A system analysis method for water quality management by flow augmentation Public Deposited

http://ir.library.oregonstate.edu/concern/graduate_thesis_or_dissertations/w6634633t

Descriptions

Attribute NameValues
Creator
Abstract or Summary
  • A rapid expansion of population and industrialization in recent years has created new and difficult problems in water resources management. Prudent management of water quality will require that more efficient methods be developed for evaluating large volumes of data on complex river systems, and tabulating the results in a form readily usable by the persons responsible for decisions. The digital computer is the most promising tool for rapid analysis of these complex water problems. The objective of this thesis is the development of a digital computer program which will investigate the dissolved oxygen relationships in flowing streams and provide for automatic adjustment of flows to maintain minimum dissolved oxygen requirements. The computer program herein developed was applied to the Willamette River Basin in Northwestern Oregon to illustrate its use, but it is general in character so that it may be applied to any drainage basin. Three orders of streams including not more than sixty lengths of river (reaches) may be considered in any given study by a computer with sixty thousand digits of core storage. Limitations on the size of the river system which may be considered are imposed by computer storage capacity above the forty thousand digits needed for program use. The results of this study indicate that: 1. A digital computer using the program developed can, in a few minutes, complete an analysis which would require many man hours of manual computation time. 2. The digital computer program developed is a useful tool for investigating the oxygen relationships existing in a river system under present loadings and flows and for predicting the conditions that will be encountered under future loadings. 3. A computer program of this type could be adapted to nearly any of the quality parameters normally considered or possibly a combination of several parameters at such time as mathematical formulations describing their behavior in streams are available.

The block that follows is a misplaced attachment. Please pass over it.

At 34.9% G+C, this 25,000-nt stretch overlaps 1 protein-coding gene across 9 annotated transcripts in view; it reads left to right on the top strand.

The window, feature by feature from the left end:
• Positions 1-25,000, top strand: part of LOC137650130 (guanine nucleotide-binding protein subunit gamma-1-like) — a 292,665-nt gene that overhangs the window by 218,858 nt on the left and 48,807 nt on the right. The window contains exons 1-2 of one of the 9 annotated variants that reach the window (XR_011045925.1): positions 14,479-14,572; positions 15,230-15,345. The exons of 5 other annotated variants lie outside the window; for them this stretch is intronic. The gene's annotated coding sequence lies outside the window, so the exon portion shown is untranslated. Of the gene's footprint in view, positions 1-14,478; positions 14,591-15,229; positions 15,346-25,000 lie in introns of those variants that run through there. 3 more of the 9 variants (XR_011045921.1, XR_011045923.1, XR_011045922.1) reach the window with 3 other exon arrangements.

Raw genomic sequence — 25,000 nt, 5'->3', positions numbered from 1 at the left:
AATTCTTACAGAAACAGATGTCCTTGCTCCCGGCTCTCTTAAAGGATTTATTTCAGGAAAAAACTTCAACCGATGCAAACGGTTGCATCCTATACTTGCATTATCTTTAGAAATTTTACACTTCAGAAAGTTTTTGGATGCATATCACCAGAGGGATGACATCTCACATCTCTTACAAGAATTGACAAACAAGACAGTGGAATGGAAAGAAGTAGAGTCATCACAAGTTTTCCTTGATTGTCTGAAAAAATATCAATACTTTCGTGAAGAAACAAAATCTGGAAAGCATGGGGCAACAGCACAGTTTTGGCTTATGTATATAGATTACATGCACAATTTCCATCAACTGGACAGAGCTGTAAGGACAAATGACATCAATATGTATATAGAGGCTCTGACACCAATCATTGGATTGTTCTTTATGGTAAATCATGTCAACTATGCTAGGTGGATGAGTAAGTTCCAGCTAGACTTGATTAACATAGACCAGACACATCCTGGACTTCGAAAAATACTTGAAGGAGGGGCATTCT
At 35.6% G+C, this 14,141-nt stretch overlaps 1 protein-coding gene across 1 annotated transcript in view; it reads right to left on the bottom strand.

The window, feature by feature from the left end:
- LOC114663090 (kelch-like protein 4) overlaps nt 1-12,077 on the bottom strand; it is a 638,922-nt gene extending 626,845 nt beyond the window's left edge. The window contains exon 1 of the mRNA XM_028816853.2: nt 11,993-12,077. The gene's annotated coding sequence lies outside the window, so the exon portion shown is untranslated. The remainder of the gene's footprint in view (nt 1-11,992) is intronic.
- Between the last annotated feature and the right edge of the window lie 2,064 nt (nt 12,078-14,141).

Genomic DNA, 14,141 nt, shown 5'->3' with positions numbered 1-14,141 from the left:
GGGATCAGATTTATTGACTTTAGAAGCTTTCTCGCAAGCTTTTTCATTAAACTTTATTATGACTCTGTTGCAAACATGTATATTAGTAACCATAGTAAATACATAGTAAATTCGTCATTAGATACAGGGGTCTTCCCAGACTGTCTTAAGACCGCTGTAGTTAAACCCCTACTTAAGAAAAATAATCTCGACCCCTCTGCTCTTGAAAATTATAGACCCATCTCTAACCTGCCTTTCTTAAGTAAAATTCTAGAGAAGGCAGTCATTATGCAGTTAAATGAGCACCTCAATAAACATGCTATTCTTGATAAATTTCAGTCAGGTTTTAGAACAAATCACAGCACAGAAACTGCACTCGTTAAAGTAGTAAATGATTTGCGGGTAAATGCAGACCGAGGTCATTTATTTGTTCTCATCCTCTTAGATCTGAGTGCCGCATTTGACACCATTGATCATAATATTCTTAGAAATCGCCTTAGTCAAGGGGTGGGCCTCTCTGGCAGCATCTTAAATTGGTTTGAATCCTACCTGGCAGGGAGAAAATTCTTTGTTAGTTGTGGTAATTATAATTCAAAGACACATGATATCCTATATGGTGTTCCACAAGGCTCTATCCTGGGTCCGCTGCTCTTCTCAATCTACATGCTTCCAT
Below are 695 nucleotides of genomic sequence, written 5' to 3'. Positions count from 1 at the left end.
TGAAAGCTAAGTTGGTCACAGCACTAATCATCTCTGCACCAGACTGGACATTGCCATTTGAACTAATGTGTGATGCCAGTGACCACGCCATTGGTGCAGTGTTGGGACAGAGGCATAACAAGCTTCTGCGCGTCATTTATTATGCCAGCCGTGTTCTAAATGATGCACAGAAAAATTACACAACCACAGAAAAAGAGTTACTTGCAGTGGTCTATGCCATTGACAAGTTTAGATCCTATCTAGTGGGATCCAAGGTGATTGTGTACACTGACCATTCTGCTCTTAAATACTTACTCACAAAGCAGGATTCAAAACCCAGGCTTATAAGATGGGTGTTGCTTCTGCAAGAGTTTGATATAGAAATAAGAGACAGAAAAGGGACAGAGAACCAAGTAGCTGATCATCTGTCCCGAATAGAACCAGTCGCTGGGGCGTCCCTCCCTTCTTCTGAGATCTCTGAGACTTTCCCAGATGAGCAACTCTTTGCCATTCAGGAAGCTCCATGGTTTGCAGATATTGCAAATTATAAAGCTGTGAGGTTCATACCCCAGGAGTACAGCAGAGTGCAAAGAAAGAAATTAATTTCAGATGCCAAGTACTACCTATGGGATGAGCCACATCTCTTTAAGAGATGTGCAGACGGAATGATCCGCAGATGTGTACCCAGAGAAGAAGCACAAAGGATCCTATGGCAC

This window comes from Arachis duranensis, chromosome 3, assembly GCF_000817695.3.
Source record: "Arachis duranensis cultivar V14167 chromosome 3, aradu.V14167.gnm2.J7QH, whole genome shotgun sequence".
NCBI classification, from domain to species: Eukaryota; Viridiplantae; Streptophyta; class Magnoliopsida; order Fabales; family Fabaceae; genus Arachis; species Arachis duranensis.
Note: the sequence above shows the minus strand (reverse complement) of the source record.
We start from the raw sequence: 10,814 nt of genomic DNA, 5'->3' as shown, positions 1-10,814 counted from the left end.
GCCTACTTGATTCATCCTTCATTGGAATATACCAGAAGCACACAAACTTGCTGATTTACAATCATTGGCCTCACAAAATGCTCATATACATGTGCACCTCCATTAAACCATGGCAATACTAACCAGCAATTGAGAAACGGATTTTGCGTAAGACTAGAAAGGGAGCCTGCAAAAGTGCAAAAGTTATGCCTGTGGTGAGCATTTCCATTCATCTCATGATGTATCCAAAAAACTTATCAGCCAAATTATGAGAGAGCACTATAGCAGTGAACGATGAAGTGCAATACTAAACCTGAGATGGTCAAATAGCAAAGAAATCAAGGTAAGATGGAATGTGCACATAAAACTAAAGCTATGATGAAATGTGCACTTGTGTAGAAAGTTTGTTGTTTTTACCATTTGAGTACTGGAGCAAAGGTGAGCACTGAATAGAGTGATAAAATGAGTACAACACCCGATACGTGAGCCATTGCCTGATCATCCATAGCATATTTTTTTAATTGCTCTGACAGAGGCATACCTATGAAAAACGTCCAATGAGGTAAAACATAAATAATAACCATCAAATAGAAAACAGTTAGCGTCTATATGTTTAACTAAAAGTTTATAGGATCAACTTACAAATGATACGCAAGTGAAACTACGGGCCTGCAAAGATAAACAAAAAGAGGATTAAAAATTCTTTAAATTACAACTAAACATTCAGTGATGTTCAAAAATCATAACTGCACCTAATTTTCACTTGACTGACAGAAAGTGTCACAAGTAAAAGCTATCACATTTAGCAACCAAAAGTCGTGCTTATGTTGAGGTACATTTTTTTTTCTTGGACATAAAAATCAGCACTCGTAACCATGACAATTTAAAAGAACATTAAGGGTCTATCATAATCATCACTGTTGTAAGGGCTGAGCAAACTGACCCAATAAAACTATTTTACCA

Resource Type
Date Available
Date Copyright
Date Issued
Degree Level
Degree Name
Degree Field
Degree Grantor
Commencement Year
Advisor
Academic Affiliation
Non-Academic Affiliation
Subject
Rights Statement
Peer Reviewed
Language
Digitization Specifications
  • File scanned at 300 ppi using Capture Perfect 3.0 on a Canon DR-9050C in PDF format. CVista PdfCompressor 5.0 was used for pdf compression and textual OCR.
Replaces
Additional Information
  • description.provenance : Approved for entry into archive by Patricia Black(patricia.black@oregonstate.edu) on 2014-06-04T20:10:49Z (GMT) No. of bitstreams: 1 WorleyJohnL1963.pdf: 2550688 bytes, checksum: 0787825c6cf8b8490d7476131f32b370 (MD5)
  • description.provenance : Approved for entry into archive by Katy Davis(kdscannerosu@gmail.com) on 2014-06-06T17:32:19Z (GMT) No. of bitstreams: 1 WorleyJohnL1963.pdf: 2550688 bytes, checksum: 0787825c6cf8b8490d7476131f32b370 (MD5)
  • description.provenance : Made available in DSpace on 2014-06-06T17:32:19Z (GMT). No. of bitstreams: 1 WorleyJohnL1963.pdf: 2550688 bytes, checksum: 0787825c6cf8b8490d7476131f32b370 (MD5) Previous issue date: 1963-05-14
  • description.provenance : Submitted by Madison Medley (mmscannerosu@gmail.com) on 2014-06-04T19:00:53Z No. of bitstreams: 1 WorleyJohnL1963.pdf: 2550688 bytes, checksum: 0787825c6cf8b8490d7476131f32b370 (MD5)

Relationships

Parents:

This work has no parents.

Last modified

Downloadable Content

Download PDF

Items